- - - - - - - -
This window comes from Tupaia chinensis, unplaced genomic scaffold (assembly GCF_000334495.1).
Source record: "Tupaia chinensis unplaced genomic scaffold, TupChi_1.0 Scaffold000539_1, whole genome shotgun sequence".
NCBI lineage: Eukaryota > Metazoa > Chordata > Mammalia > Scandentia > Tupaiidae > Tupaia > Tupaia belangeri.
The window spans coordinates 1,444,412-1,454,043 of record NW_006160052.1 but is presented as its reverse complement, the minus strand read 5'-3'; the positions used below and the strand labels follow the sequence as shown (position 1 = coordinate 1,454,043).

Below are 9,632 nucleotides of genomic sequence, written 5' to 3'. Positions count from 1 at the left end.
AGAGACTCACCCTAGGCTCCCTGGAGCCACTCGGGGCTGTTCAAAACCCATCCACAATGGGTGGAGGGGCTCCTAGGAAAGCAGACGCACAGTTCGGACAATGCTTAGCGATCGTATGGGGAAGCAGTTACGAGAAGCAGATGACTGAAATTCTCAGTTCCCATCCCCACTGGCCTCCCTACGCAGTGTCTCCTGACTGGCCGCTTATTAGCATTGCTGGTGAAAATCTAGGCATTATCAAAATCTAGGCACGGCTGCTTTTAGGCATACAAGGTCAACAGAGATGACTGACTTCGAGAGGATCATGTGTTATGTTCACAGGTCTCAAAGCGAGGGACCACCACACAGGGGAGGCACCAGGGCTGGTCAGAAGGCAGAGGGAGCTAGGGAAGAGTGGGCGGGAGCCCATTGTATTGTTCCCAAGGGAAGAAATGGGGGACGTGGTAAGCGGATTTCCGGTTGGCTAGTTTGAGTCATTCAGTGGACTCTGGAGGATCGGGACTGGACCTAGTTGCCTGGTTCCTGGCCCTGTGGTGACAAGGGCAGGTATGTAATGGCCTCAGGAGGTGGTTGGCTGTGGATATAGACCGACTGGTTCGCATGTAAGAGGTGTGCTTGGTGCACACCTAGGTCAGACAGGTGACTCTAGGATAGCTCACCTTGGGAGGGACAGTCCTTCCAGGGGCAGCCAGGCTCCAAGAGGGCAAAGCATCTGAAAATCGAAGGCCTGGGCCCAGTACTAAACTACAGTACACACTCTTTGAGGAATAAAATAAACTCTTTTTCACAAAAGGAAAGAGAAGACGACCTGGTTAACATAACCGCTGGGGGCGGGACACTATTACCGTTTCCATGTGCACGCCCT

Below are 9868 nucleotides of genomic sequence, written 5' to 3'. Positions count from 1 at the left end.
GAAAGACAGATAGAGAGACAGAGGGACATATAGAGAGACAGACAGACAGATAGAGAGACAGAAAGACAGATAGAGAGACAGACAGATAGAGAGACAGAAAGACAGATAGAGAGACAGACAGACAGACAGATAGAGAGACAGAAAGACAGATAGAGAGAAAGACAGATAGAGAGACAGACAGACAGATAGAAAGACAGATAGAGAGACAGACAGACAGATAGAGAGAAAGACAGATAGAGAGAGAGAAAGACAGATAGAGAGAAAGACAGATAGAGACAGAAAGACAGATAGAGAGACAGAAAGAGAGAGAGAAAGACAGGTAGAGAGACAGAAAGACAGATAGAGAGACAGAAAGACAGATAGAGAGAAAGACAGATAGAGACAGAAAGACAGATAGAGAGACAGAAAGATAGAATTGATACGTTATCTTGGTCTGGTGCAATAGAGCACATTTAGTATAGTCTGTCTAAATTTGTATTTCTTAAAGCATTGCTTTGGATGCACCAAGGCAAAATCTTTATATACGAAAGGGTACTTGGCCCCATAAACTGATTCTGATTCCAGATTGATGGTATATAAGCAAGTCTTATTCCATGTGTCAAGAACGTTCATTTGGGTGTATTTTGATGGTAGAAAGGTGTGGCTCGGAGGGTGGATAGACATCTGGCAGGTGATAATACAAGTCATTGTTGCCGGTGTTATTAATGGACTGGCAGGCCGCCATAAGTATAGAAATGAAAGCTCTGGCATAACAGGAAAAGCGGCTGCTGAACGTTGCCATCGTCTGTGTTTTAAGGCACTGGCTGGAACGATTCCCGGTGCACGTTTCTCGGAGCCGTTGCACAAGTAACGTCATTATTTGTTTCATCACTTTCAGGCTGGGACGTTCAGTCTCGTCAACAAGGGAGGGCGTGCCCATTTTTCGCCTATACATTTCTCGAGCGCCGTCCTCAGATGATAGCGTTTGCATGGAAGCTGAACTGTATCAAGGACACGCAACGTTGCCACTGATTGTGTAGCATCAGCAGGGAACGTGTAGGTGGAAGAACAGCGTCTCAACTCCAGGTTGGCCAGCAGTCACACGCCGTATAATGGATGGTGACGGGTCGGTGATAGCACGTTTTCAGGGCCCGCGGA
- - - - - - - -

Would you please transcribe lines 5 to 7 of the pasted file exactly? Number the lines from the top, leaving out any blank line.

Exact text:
Below are 9,632 nucleotides of genomic sequence, written 5' to 3'. Positions count from 1 at the left end.
AGAGACTCACCCTAGGCTCCCTGGAGCCACTCGGGGCTGTTCAAAACCCATCCACAATGGGTGGAGGGGCTCCTAGGAAAGCAGACGCACAGTTCGGACAATGCTTAGCGATCGTATGGGGAAGCAGTTACGAGAAGCAGATGACTGAAATTCTCAGTTCCCATCCCCACTGGCCTCCCTACGCAGTGTCTCCTGACTGGCCGCTTATTAGCATTGCTGGTGAAAATCTAGGCATTATCAAAATCTAGGCACGGCTGCTTTTAGGCATACAAGGTCAACAGAGATGACTGACTTCGAGAGGATCATGTGTTATGTTCACAGGTCTCAAAGCGAGGGACCACCACACAGGGGAGGCACCAGGGCTGGTCAGAAGGCAGAGGGAGCTAGGGAAGAGTGGGCGGGAGCCCATTGTATTGTTCCCAAGGGAAGAAATGGGGGACGTGGTAAGCGGATTTCCGGTTGGCTAGTTTGAGTCATTCAGTGGACTCTGGAGGATCGGGACTGGACCTAGTTGCCTGGTTCCTGGCCCTGTGGTGACAAGGGCAGGTATGTAATGGCCTCAGGAGGTGGTTGGCTGTGGATATAGACCGACTGGTTCGCATGTAAGAGGTGTGCTTGGTGCACACCTAGGTCAGACAGGTGACTCTAGGATAGCTCACCTTGGGAGGGACAGTCCTTCCAGGGGCAGCCAGGCTCCAAGAGGGCAAAGCATCTGAAAATCGAAGGCCTGGGCCCAGTACTAAACTACAGTACACACTCTTTGAGGAATAAAATAAACTCTTTTTCACAAAAGGAAAGAGAAGACGACCTGGTTAACATAACCGCTGGGGGCGGGACACTATTACCGTTTCCATGTGCACGCCCT

Below are 9868 nucleotides of genomic sequence, written 5' to 3'. Positions count from 1 at the left end.